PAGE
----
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An initiative to give eligible Greeks abroad the right to vote in general elections should not be based on whether such a move is beneficial to whatever political parties, Deputy Foreign Minister Theodoros Kassimis said on Monday in an interview to the ANA’s Internet TV platform.
In echoing the government’s position, the deputy FM asked why main opposition PASOK does not want Greek expatriates to vote after the 2011 elections and pointed out that it should be a priority to avoid dividing the Greeks abroad based on their political party affiliation.
Referring to the Inner Cabinet’s approval last Tuesday of a draft law setting up the framework for the landmark development, Kassimis stressed that expatriates’ voting rights became a constitutional right when PASOK held a majority in Parliament.
“The constitution was voted in 2002 but the specific clause was never activated. It was Prime Minister Costas Karamanlis who underlined that we have an obligation to give overseas Greeks the right to vote in (Greek) national elections,” Kassimis stated.
He also stressed that he was impressed with the negative stance of the main opposition on the issue, pointing out that 200 votes out of the 300 MPs in Parliament are necessary to pass the legislation.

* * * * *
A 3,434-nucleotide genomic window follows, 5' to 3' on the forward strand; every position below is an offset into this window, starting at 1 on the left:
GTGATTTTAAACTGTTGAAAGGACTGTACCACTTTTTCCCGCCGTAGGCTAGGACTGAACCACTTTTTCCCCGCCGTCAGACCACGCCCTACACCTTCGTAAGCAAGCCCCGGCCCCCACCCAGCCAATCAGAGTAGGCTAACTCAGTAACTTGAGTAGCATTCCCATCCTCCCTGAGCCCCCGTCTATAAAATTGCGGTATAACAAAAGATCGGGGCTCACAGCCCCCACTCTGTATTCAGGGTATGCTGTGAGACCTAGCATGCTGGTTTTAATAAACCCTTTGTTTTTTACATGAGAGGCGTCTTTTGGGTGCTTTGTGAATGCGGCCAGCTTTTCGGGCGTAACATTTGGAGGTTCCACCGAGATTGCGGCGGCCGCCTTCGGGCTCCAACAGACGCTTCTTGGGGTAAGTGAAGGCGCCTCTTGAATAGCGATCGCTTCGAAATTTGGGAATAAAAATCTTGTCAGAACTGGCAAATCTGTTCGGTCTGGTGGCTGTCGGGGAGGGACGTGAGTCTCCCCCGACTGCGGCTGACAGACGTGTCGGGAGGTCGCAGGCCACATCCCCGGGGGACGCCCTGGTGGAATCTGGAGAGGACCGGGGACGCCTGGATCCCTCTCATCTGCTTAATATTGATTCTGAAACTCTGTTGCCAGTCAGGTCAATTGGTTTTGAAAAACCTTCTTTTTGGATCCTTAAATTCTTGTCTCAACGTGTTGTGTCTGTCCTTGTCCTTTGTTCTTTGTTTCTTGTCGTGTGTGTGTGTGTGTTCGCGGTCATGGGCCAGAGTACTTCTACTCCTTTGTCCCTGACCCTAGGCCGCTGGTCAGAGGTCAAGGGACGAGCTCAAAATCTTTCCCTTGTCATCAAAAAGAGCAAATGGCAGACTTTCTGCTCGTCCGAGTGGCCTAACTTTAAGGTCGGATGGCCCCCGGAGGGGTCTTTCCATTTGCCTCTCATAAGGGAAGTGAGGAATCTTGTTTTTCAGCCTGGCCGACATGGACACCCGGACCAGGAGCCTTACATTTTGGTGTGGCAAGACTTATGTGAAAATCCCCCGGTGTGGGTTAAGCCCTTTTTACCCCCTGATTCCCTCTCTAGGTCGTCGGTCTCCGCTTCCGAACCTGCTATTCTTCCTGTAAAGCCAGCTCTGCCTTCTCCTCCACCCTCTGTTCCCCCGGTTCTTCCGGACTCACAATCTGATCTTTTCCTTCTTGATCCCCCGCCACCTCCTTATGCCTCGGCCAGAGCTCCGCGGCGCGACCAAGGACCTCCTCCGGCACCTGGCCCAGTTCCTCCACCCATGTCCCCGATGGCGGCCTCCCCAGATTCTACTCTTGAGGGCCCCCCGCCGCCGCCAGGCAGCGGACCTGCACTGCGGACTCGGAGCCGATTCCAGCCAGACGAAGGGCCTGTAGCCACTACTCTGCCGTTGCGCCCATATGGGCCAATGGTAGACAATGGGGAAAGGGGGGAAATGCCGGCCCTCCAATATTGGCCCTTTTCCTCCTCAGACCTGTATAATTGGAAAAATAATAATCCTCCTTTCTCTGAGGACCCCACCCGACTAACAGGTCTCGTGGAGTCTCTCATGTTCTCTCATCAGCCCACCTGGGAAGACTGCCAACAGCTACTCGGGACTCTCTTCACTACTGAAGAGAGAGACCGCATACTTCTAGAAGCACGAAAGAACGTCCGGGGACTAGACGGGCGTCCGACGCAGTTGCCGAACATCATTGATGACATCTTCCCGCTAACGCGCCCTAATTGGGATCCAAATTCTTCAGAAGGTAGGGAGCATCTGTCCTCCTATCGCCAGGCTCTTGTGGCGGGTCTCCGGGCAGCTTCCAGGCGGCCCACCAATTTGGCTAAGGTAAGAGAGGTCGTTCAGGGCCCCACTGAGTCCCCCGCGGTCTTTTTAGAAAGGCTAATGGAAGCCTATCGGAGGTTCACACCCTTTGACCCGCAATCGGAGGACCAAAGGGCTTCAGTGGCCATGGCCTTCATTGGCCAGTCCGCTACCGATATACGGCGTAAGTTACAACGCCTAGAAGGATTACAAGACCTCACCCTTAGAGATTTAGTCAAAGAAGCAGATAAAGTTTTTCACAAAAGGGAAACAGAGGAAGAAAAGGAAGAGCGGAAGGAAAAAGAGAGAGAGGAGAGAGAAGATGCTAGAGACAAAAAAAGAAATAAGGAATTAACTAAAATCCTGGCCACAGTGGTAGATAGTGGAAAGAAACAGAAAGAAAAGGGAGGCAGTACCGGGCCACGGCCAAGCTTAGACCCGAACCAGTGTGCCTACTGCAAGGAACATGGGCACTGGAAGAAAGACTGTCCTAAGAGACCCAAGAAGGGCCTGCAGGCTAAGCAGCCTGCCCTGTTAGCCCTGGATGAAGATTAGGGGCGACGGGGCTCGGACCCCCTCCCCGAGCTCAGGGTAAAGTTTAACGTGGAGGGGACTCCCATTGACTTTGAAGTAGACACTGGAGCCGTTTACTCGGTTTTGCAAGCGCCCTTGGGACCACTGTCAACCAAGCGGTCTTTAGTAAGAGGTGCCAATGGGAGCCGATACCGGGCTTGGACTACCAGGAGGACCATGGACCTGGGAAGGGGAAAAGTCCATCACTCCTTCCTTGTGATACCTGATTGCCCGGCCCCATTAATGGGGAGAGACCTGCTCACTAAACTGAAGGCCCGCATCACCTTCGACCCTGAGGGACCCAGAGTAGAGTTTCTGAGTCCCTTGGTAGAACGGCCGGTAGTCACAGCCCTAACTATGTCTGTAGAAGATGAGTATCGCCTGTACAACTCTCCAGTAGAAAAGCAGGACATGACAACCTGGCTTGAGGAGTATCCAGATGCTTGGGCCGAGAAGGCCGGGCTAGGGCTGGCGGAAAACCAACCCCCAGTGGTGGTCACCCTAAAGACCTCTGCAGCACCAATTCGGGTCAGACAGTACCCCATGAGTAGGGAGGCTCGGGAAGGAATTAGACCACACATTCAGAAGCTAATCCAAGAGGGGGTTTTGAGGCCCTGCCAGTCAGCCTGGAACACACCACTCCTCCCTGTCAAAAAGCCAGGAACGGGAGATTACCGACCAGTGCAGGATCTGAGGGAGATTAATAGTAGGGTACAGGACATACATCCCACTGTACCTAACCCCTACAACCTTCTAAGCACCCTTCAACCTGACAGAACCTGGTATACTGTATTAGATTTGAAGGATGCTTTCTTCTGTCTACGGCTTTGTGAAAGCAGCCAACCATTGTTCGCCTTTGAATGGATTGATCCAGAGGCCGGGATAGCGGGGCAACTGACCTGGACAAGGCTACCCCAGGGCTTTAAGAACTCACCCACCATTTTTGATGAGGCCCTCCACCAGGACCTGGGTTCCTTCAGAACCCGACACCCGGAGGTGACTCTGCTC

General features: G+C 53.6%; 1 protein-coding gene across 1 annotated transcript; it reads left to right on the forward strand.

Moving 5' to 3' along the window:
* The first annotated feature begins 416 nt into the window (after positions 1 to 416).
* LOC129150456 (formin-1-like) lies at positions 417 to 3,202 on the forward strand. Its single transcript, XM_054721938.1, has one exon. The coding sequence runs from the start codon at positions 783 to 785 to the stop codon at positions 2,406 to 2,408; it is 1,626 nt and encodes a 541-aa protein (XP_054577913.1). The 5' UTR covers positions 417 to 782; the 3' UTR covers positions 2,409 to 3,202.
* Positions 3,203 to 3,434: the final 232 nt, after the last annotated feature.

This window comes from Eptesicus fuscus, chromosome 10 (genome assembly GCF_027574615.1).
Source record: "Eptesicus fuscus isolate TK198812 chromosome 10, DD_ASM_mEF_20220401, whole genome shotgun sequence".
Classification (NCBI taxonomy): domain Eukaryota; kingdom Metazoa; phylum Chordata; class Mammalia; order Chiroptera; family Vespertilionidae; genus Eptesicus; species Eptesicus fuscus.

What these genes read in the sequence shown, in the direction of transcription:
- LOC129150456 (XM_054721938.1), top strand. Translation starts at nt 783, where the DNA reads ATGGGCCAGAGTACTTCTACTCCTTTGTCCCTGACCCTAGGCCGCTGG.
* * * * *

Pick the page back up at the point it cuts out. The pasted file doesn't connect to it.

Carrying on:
The draft law promoted by the government provides that each party should include three Greek expatriate candidates in its state ballot (a list of candidates that do not require individual votes by voters). Whether the names of the Greek expatriate candidates are on the top of the list or lower will be indicative of their chance to be elected. The votes of expatriates will be added to the overall electoral result.
Kassimis stated that the fact that PASOK is against tallying Greek expatriate votes in the overall election results constitutes an insult.
On PASOK’s stance in favor of establishing Greek expatriate seats in Parliament, Kassimis said the government will examine this option at a later phase and after reaching a conclusion on the size of the expatriate electorate.
“This will be made possible after having them vote in the first general elections after 2011,” Kassimis said. “Based on the ballots cast, a discussion can begin with the political parties on the expatriate seats in Parliament and the adoption of a relevant constitutional amendment. This is why the World Council of Hellenes Abroad (SAE) accepts, at this phase, the draft law approved, which allows expatriates to take part in Greek general elections,” he underlined.
Asked about the stance of the Greek expatriates, vis-à-vis their participation in Greek national elections, Kassimis said opinions vary, with some in favor of having a say in Greece, while others maintaining that they have no contact with everyday reality in Greece.